Classification of Hydrogen Bonding

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Chapter: Medicinal Chemistry : Hydrogen Bonding

Generally, hydrogen bonding is classified into two types: 1. intermolecular hydrogen bonding 2. intramolecular hydrogen bonding


Generally, hydrogen bonding is classified into two types:

  1. intermolecular hydrogen bonding

  2. intramolecular hydrogen bonding

Intermolecular hydrogen bonding: Hydrogen bonding occurs between two or more molecules

Intramolecular hydrogen bonding: Hydrogen bonding occurs within the molecules

There is also some evidence that the hydrogen attached to a triple bond carbon (e.g. HCN and CHCl3) forms a H-bond. The strength of H-bonds ranges from 1 to 10 kcal/mol, and usually is about 5 kcal/mol. The distance between the electronegative elements in a H-bond is usually in the range of 2.5–2.7 A°. At distance greater than 3 A°, there is very little interaction (Table 3.1). The stability of H-bonds falls roughly in the following order, OHO > OHN > NHN.

H-bonds may occur between molecules (intermolecular H-bond), within one molecule (intramolecular H-bond), or as a combination of these two. Intermolecular bonds are frequently much weaker than the intramolecular bonds. Multiple hydrogen bonding groups in any drug molecule would greatly increase its potential for aqueous solubility. Minimal aqueous solubility is essential for all the drug molecules to transport to the site of action on a receptor.

Generally, the more H-bonds that are possible, the greater the water solubility of the molecule. The strength of the H-bond depends on the solvent as well as on the physical state. For example, the H-bond strength of O–H ….. O for CH3COOH dimer in vapour state is 7.64 kcal/mol, but CH3COOH dimer in benzene is 4.85 kcal/mol. In water, the H-bond strength is 4.5 kcal/mol; in ice, the bond strength is 6 kcal/mol.

The description of the drug receptor interaction based on hydrogen bonds is closely related to the importance of these bonds in maintaining the integrity of biological systems and in determining the physicochemical properties of drug molecules. The physical state of substances, such as water, DNA, protein, and various drug molecules, are maintained by hydrogen bonding. The most frequently observed H-bonds in biological systems are between the hydroxyl (OH) and amino (NH) groups. In the DNA helix, hydrogen bonding links the complementary base pairs of adenine-thymine and guanine-cytosine.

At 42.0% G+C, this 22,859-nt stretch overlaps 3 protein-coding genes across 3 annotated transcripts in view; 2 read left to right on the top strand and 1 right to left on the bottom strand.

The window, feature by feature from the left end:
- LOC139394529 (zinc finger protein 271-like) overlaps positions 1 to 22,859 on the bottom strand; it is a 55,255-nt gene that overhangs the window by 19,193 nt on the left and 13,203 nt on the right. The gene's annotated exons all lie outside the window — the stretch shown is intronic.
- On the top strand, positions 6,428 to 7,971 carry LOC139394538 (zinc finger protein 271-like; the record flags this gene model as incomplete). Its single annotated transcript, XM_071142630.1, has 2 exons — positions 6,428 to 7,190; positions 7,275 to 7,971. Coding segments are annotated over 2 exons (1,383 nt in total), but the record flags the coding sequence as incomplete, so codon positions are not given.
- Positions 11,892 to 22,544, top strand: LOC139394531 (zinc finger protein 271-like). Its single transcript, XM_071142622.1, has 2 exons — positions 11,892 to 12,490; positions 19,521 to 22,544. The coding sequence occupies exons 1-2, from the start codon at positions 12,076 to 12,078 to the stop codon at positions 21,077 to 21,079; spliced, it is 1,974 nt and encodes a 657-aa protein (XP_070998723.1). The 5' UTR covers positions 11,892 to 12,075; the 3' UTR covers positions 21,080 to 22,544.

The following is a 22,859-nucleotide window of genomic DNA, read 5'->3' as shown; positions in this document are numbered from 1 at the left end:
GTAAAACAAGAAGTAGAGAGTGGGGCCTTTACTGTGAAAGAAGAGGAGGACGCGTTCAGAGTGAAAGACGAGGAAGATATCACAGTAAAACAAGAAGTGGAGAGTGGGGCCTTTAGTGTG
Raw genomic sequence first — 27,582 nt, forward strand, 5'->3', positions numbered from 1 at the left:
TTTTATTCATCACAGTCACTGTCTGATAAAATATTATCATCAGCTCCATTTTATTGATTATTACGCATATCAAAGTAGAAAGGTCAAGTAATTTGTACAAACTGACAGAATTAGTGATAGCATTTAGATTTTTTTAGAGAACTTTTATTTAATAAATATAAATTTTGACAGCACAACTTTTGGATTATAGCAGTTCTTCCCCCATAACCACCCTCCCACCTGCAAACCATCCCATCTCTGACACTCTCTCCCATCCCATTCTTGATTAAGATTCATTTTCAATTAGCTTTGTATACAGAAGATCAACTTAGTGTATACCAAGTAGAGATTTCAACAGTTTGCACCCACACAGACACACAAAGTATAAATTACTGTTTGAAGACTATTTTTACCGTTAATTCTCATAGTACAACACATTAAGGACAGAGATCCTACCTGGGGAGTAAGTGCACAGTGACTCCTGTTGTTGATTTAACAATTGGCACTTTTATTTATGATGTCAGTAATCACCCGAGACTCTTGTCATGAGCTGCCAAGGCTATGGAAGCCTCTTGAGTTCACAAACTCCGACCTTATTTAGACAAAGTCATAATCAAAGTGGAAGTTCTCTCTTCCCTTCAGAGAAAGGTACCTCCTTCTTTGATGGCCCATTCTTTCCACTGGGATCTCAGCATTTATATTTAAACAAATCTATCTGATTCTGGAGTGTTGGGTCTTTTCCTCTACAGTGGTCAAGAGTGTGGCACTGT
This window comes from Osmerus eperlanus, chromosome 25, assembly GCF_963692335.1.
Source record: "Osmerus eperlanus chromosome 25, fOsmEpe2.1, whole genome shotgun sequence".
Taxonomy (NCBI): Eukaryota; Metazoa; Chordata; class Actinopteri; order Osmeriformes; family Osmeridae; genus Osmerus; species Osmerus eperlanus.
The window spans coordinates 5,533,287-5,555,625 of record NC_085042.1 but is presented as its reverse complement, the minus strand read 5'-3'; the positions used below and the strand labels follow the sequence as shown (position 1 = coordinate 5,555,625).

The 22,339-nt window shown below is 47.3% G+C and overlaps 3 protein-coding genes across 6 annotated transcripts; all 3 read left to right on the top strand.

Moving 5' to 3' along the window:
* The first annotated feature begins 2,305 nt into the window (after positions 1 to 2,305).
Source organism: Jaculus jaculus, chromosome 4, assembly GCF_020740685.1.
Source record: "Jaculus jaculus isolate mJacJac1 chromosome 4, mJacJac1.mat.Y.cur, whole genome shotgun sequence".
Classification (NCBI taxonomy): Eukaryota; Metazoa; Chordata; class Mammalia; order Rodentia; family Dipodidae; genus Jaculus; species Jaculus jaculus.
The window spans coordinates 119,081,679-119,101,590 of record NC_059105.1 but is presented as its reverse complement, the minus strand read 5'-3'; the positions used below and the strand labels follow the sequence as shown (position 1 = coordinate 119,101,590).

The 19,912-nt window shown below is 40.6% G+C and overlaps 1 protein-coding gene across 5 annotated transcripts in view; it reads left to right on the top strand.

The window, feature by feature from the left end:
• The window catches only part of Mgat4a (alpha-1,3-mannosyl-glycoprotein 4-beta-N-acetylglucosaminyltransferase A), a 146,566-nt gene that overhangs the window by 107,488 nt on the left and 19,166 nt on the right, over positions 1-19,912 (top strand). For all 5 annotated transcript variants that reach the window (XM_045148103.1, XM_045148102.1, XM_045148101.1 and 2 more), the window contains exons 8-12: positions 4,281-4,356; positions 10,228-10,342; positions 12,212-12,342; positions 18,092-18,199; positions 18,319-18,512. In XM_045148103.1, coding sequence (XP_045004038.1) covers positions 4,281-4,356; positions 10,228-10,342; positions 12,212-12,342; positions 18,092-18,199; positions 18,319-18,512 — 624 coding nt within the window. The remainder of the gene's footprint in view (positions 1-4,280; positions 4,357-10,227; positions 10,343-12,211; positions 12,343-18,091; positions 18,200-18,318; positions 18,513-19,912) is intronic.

Since the physical and chemical properties of a compound may be greatly altered by hydrogen bonding, it is reasonable to expect that it may also have a significant effect and some correlation with biological properties. In a number of cases, such a correlation is present (Tables 3.2 and 3.3).

Table 3.2 Differences between 1-phenyl-3-methy-5-pyrazolone and 1-phenyl-2, 3-dimethy-5pyrazolone (antipyrine).

Table 3.3 Differences between o-hydroxybenzoic acid and p-hydroxybenzoic acid.

1-Phenyl-3-methy-5-pyrazolone forms intermolecular hydrogen bonding

The alkylating agents (nitrogen mustards) are thought to act by replacing the weak and reversible H-bonds between adjacent nucleic acid strands with strong and relatively irreversible covalent bonds. In this way, nucleic acid regeneration and cell division in the rapidly proliferating cancer cells may be inhibited.

Antipyrine, 1-phenyl-2,3-dimethyl-5-pyrazolone has analgesic activity, but 1-phenyl-3-methyl5-pyrazolone is inactive. This is due to the formation of hydrogen bonding in the 1-phenyl-3-methyl5-pyrazolone and gives rise to a linear polymer, which cannot pass through biomembranes.

Salicylic acid (o-hydroxy benzoic acid)has antibacterial activity, but not the p-isomer and m-isomers, that is, p and m-hydroxy benzoic acids are inactive. This is because salicylic acid form intramolecular hydrogen bonding, therefore, it is less water-soluble and its partition coefficient is also greater.

The mand the p-isomer can form intermolecular H-bonds, results in dimer, and does not easily pass through the biomembranes. The partition coefficient of it is also less, and hence, low antibacterial action.

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